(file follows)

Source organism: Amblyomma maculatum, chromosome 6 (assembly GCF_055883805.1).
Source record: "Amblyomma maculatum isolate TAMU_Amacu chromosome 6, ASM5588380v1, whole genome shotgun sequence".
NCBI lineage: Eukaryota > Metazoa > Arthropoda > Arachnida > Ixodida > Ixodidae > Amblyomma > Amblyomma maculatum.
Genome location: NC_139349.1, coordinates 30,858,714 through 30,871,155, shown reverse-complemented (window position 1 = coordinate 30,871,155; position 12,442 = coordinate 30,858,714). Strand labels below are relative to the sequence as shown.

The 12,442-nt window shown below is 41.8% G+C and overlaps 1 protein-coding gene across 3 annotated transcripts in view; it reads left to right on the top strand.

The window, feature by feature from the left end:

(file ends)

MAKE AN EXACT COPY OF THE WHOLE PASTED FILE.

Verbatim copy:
Source organism: Amblyomma maculatum, chromosome 6 (assembly GCF_055883805.1).
Source record: "Amblyomma maculatum isolate TAMU_Amacu chromosome 6, ASM5588380v1, whole genome shotgun sequence".
NCBI lineage: Eukaryota > Metazoa > Arthropoda > Arachnida > Ixodida > Ixodidae > Amblyomma > Amblyomma maculatum.
Genome location: NC_139349.1, coordinates 30,858,714 through 30,871,155, shown reverse-complemented (window position 1 = coordinate 30,871,155; position 12,442 = coordinate 30,858,714). Strand labels below are relative to the sequence as shown.

The 12,442-nt window shown below is 41.8% G+C and overlaps 1 protein-coding gene across 3 annotated transcripts in view; it reads left to right on the top strand.

The window, feature by feature from the left end: